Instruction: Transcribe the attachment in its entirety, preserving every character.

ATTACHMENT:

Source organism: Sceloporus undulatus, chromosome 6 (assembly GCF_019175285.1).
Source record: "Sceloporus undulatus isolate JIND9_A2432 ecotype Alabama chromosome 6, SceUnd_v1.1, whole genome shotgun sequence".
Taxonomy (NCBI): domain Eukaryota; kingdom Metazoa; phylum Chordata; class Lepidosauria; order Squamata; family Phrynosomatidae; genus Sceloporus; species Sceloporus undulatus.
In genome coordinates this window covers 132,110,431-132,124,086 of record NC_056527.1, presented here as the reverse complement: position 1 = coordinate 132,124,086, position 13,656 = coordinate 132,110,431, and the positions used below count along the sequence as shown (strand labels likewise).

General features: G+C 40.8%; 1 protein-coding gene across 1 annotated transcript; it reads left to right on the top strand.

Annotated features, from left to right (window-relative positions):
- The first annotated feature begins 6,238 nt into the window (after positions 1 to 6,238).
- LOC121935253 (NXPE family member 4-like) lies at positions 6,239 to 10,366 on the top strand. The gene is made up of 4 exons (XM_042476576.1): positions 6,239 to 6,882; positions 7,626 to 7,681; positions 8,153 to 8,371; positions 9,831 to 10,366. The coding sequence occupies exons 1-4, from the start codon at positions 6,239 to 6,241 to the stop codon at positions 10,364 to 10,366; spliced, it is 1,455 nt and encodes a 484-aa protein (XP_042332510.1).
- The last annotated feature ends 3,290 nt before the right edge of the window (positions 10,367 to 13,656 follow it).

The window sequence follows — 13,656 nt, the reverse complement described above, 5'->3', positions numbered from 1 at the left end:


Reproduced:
Source organism: Sceloporus undulatus, chromosome 6 (assembly GCF_019175285.1).
Source record: "Sceloporus undulatus isolate JIND9_A2432 ecotype Alabama chromosome 6, SceUnd_v1.1, whole genome shotgun sequence".
Taxonomy (NCBI): domain Eukaryota; kingdom Metazoa; phylum Chordata; class Lepidosauria; order Squamata; family Phrynosomatidae; genus Sceloporus; species Sceloporus undulatus.
In genome coordinates this window covers 132,110,431-132,124,086 of record NC_056527.1, presented here as the reverse complement: position 1 = coordinate 132,124,086, position 13,656 = coordinate 132,110,431, and the positions used below count along the sequence as shown (strand labels likewise).

General features: G+C 40.8%; 1 protein-coding gene across 1 annotated transcript; it reads left to right on the top strand.

Annotated features, from left to right (window-relative positions):
- The first annotated feature begins 6,238 nt into the window (after positions 1 to 6,238).
- LOC121935253 (NXPE family member 4-like) lies at positions 6,239 to 10,366 on the top strand. The gene is made up of 4 exons (XM_042476576.1): positions 6,239 to 6,882; positions 7,626 to 7,681; positions 8,153 to 8,371; positions 9,831 to 10,366. The coding sequence occupies exons 1-4, from the start codon at positions 6,239 to 6,241 to the stop codon at positions 10,364 to 10,366; spliced, it is 1,455 nt and encodes a 484-aa protein (XP_042332510.1).
- The last annotated feature ends 3,290 nt before the right edge of the window (positions 10,367 to 13,656 follow it).

The window sequence follows — 13,656 nt, the reverse complement described above, 5'->3', positions numbered from 1 at the left end: